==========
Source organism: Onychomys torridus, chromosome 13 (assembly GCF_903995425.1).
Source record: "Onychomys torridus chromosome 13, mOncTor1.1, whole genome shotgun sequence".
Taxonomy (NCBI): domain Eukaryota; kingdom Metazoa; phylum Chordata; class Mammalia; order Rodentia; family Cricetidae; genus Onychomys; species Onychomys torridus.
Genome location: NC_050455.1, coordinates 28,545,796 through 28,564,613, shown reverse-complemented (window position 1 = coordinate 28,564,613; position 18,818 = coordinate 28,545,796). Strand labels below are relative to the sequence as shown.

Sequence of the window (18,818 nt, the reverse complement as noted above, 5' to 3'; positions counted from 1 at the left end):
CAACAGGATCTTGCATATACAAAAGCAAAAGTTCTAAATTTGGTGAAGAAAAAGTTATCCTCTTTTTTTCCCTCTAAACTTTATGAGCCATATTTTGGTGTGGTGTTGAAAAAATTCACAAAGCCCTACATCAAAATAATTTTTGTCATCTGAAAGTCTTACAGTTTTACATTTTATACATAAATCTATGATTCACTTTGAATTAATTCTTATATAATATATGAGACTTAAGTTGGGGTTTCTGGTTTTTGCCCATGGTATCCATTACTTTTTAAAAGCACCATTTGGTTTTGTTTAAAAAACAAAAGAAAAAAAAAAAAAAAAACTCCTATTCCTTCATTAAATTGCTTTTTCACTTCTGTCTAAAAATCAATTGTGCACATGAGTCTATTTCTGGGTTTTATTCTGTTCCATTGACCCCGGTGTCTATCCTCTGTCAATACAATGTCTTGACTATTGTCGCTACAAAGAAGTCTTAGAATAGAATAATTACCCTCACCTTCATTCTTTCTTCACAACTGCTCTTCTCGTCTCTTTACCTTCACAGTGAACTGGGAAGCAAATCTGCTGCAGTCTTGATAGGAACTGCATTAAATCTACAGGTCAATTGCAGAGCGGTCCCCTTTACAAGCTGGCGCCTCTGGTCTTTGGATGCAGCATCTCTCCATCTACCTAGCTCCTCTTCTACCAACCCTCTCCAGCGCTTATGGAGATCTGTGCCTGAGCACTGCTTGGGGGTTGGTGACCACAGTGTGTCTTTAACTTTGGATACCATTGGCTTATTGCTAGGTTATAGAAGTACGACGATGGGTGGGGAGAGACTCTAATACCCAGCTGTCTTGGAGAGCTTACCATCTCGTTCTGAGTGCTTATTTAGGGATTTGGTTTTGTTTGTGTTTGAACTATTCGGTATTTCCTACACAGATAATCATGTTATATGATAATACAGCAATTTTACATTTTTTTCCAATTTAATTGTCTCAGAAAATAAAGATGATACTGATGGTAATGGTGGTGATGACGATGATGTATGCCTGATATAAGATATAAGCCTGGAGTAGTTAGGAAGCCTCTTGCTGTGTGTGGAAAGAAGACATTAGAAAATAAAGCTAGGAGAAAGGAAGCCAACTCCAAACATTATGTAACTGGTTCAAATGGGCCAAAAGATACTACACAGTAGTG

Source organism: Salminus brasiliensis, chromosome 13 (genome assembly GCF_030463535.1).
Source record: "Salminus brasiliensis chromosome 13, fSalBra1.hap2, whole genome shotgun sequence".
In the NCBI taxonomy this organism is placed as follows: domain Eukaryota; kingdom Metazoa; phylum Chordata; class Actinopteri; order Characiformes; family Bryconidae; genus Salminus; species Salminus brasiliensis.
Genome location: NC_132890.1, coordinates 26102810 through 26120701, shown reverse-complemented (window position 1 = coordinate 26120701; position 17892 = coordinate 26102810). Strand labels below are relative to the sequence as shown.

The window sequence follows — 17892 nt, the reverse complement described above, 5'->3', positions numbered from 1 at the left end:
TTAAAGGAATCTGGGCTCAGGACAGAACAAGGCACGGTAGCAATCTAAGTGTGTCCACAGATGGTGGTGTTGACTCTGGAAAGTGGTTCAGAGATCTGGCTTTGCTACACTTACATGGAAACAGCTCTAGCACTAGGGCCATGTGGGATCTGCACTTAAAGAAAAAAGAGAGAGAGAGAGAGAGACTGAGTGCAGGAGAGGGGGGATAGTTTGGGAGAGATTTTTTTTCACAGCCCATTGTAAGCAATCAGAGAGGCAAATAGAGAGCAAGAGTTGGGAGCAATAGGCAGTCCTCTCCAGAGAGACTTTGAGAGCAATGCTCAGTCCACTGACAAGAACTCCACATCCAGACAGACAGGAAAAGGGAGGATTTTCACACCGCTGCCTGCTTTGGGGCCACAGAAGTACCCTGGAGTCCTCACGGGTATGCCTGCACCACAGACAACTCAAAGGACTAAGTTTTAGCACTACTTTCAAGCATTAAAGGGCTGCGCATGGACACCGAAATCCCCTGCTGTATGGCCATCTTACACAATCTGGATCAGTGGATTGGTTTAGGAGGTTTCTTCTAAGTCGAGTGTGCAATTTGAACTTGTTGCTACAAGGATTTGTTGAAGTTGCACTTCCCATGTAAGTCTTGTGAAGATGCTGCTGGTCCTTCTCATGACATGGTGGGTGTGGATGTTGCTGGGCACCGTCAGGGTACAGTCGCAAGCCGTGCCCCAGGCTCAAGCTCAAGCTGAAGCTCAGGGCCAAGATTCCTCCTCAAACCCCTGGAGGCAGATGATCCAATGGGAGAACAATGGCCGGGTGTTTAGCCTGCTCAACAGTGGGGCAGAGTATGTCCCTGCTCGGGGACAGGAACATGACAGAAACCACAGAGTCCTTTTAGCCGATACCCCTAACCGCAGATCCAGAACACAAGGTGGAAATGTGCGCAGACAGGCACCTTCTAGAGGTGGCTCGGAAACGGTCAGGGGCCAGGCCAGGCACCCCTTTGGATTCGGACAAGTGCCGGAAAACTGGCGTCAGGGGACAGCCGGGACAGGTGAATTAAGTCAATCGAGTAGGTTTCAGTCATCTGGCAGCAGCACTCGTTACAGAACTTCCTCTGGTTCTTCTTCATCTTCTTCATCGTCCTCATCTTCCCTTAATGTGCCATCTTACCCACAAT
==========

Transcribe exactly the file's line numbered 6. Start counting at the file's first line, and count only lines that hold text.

CAACAGGATCTTGCATATACAAAAGCAAAAGTTCTAAATTTGGTGAAGAAAAAGTTATCCTCTTTTTTTCCCTCTAAACTTTATGAGCCATATTTTGGTGTGGTGTTGAAAAAATTCACAAAGCCCTACATCAAAATAATTTTTGTCATCTGAAAGTCTTACAGTTTTACATTTTATACATAAATCTATGATTCACTTTGAATTAATTCTTATATAATATATGAGACTTAAGTTGGGGTTTCTGGTTTTTGCCCATGGTATCCATTACTTTTTAAAAGCACCATTTGGTTTTGTTTAAAAAACAAAAGAAAAAAAAAAAAAAAAACTCCTATTCCTTCATTAAATTGCTTTTTCACTTCTGTCTAAAAATCAATTGTGCACATGAGTCTATTTCTGGGTTTTATTCTGTTCCATTGACCCCGGTGTCTATCCTCTGTCAATACAATGTCTTGACTATTGTCGCTACAAAGAAGTCTTAGAATAGAATAATTACCCTCACCTTCATTCTTTCTTCACAACTGCTCTTCTCGTCTCTTTACCTTCACAGTGAACTGGGAAGCAAATCTGCTGCAGTCTTGATAGGAACTGCATTAAATCTACAGGTCAATTGCAGAGCGGTCCCCTTTACAAGCTGGCGCCTCTGGTCTTTGGATGCAGCATCTCTCCATCTACCTAGCTCCTCTTCTACCAACCCTCTCCAGCGCTTATGGAGATCTGTGCCTGAGCACTGCTTGGGGGTTGGTGACCACAGTGTGTCTTTAACTTTGGATACCATTGGCTTATTGCTAGGTTATAGAAGTACGACGATGGGTGGGGAGAGACTCTAATACCCAGCTGTCTTGGAGAGCTTACCATCTCGTTCTGAGTGCTTATTTAGGGATTTGGTTTTGTTTGTGTTTGAACTATTCGGTATTTCCTACACAGATAATCATGTTATATGATAATACAGCAATTTTACATTTTTTTCCAATTTAATTGTCTCAGAAAATAAAGATGATACTGATGGTAATGGTGGTGATGACGATGATGTATGCCTGATATAAGATATAAGCCTGGAGTAGTTAGGAAGCCTCTTGCTGTGTGTGGAAAGAAGACATTAGAAAATAAAGCTAGGAGAAAGGAAGCCAACTCCAAACATTATGTAACTGGTTCAAATGGGCCAAAAGATACTACACAGTAGTG